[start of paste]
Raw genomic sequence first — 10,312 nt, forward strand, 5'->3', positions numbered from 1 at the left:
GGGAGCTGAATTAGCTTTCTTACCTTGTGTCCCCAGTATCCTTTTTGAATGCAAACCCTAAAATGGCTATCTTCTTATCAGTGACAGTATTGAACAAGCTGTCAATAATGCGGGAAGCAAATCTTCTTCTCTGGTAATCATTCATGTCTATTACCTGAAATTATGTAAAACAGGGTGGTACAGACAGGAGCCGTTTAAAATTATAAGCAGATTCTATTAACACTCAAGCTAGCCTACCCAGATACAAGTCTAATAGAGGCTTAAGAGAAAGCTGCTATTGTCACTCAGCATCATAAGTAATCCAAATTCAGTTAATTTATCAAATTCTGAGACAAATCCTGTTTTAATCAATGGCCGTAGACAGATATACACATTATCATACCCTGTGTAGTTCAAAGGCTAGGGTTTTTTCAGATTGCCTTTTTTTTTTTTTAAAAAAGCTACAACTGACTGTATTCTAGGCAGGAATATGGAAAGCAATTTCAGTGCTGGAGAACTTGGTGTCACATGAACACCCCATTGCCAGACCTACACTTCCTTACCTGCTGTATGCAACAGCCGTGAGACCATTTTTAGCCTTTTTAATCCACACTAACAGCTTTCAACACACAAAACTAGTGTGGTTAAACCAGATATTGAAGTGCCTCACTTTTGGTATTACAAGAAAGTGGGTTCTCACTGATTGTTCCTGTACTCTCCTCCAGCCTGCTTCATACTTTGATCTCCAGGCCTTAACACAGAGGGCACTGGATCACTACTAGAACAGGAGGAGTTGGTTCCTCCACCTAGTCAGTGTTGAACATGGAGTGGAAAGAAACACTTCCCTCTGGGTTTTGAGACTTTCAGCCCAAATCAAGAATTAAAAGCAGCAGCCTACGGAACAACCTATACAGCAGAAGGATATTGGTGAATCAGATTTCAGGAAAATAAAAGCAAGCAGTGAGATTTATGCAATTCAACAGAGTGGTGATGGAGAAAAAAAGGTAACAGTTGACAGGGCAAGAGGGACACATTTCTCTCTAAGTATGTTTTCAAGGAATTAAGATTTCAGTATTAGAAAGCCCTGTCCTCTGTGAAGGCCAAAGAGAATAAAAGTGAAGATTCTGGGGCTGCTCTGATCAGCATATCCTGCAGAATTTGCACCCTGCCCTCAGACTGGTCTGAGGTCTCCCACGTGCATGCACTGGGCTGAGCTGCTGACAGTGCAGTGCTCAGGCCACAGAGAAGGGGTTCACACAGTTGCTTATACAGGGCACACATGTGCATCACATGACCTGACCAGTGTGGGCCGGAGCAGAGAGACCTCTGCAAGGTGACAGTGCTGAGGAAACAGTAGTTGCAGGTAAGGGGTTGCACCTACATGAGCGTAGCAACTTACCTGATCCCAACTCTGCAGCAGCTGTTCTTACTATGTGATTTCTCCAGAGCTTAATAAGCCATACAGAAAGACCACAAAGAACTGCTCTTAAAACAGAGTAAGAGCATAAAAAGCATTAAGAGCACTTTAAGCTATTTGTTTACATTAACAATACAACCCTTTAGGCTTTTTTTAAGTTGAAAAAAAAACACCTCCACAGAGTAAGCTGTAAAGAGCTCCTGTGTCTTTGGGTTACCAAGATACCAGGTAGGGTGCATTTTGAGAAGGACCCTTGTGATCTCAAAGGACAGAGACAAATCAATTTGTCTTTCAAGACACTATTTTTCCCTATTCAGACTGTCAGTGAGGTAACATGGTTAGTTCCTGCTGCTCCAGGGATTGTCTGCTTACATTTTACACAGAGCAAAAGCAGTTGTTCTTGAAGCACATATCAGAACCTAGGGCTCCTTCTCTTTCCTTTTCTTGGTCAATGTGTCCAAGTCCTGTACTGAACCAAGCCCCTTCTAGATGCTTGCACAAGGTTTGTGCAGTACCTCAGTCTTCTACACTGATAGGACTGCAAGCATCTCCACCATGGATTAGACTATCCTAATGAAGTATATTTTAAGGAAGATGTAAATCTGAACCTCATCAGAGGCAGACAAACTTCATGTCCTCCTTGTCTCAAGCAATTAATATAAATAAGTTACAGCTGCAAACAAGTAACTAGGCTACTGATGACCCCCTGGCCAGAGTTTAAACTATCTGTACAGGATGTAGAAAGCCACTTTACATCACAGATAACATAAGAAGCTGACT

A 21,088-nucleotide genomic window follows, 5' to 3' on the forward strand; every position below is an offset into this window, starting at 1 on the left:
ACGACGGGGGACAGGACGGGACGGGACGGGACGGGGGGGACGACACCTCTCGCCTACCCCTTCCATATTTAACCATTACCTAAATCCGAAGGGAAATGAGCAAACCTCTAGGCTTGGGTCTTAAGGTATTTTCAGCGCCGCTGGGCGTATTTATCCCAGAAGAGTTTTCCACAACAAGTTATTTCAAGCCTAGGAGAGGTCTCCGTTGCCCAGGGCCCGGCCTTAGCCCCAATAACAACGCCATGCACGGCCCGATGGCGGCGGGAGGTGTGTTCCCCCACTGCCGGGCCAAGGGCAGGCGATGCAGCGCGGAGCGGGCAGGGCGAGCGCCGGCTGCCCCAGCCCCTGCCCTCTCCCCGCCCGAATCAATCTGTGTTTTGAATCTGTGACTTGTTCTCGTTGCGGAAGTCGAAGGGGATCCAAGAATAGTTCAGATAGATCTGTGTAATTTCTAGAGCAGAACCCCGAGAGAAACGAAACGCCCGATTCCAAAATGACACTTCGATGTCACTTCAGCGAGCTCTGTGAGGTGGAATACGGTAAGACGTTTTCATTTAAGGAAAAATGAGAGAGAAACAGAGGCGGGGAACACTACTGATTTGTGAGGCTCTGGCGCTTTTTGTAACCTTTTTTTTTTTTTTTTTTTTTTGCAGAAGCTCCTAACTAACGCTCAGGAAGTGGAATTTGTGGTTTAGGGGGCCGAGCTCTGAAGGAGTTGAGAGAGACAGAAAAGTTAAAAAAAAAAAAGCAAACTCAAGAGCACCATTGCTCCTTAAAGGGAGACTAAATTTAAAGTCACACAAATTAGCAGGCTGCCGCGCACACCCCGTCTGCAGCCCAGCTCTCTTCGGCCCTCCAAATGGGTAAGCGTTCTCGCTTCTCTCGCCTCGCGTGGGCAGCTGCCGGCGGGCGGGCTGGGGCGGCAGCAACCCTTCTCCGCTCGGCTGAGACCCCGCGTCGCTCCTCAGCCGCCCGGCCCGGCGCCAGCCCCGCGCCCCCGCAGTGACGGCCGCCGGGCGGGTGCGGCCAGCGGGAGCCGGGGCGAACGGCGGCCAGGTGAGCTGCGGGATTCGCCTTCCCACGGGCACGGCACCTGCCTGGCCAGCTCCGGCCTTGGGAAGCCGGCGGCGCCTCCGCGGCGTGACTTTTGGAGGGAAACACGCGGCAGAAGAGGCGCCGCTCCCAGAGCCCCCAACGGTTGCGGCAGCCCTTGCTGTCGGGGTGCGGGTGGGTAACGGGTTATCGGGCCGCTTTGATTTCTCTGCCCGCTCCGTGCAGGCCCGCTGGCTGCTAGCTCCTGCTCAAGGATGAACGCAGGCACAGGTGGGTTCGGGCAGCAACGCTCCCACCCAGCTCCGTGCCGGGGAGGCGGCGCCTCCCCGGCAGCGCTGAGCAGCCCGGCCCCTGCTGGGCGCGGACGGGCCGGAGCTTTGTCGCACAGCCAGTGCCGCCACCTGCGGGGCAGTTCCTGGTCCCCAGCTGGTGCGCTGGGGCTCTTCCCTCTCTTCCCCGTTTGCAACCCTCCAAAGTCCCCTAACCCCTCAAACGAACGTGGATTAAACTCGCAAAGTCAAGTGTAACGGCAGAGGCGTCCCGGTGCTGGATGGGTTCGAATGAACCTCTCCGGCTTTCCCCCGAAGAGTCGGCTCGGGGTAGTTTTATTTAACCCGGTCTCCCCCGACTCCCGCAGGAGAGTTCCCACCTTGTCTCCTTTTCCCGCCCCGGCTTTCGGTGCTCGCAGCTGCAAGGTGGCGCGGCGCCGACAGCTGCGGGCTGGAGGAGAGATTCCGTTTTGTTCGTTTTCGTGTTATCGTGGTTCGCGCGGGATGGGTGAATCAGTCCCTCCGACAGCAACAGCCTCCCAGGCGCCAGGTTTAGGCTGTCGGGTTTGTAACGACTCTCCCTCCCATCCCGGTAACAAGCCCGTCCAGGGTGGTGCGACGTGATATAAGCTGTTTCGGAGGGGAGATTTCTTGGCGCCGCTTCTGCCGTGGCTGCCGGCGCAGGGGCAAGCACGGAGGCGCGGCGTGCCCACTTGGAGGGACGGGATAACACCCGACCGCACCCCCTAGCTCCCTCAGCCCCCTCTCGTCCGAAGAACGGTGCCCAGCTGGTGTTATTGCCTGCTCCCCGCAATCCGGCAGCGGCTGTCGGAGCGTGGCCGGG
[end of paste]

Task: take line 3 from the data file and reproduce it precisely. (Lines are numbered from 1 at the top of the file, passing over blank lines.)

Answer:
A 21,088-nucleotide genomic window follows, 5' to 3' on the forward strand; every position below is an offset into this window, starting at 1 on the left: